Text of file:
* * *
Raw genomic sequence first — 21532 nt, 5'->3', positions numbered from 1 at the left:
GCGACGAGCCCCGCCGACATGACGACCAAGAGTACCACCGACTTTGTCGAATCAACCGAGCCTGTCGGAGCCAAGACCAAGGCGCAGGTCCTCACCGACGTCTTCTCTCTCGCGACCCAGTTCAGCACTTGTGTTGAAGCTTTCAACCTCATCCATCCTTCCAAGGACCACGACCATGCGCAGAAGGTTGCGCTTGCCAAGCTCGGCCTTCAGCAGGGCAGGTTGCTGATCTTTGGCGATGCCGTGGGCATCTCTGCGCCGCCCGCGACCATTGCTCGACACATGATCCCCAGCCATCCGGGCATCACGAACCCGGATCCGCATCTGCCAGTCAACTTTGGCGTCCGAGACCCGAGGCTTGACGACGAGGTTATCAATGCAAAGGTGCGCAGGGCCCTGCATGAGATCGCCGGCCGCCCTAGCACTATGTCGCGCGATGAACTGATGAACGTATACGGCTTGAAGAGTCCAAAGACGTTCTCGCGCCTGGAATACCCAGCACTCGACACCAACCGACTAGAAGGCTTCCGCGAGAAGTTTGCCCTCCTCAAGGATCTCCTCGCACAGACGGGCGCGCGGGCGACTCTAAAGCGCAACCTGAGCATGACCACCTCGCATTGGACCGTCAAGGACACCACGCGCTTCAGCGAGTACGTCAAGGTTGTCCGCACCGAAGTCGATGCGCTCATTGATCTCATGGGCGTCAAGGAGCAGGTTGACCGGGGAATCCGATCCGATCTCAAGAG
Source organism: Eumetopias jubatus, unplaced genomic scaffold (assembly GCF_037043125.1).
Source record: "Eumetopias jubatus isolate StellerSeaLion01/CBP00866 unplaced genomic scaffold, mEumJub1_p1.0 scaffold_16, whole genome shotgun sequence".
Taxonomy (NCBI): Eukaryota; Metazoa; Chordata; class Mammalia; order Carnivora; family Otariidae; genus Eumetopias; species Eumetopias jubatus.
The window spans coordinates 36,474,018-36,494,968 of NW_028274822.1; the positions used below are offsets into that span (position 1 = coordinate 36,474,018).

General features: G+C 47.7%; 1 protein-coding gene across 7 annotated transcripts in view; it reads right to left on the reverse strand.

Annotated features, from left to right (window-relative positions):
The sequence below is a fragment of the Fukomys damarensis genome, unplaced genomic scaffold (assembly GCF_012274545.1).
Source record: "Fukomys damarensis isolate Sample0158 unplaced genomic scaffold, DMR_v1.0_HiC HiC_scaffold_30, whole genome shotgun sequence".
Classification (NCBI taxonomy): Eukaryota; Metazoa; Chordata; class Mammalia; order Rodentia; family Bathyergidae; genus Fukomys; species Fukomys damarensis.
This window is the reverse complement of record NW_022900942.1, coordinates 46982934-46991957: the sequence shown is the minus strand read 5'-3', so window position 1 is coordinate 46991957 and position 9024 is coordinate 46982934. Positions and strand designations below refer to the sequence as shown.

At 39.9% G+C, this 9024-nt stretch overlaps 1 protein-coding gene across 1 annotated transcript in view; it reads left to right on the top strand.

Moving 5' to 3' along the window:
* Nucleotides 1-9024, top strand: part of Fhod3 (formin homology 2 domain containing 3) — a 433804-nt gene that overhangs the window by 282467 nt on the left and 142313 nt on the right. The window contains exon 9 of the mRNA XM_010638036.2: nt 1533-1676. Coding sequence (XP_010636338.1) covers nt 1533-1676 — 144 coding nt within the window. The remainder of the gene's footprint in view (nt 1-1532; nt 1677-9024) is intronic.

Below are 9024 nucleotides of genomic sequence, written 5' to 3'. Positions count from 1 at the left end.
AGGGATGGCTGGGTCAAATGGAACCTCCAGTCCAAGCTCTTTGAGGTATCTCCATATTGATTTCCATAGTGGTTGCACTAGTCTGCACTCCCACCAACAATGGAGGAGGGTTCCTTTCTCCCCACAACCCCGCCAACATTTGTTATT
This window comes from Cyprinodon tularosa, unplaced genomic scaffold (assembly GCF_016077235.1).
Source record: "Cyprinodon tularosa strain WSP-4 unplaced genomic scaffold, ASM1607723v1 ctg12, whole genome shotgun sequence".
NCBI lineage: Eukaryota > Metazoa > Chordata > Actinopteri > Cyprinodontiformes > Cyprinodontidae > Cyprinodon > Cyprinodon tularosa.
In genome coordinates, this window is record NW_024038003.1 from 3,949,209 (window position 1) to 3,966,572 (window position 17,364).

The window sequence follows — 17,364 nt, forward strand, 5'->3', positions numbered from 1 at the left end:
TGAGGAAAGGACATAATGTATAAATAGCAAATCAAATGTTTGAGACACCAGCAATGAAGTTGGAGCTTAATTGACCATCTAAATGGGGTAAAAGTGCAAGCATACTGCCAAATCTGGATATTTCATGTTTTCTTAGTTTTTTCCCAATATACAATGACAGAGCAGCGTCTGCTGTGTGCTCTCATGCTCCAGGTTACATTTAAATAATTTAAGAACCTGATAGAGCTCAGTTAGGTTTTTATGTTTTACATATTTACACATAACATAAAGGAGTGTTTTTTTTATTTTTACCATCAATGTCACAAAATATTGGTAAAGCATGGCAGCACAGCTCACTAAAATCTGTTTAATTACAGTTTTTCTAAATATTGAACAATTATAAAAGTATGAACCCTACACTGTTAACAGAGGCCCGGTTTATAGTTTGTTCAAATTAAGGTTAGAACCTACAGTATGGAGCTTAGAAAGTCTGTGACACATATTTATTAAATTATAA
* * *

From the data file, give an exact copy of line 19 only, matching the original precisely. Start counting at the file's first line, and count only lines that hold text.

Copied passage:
Source record: "Cyprinodon tularosa strain WSP-4 unplaced genomic scaffold, ASM1607723v1 ctg12, whole genome shotgun sequence".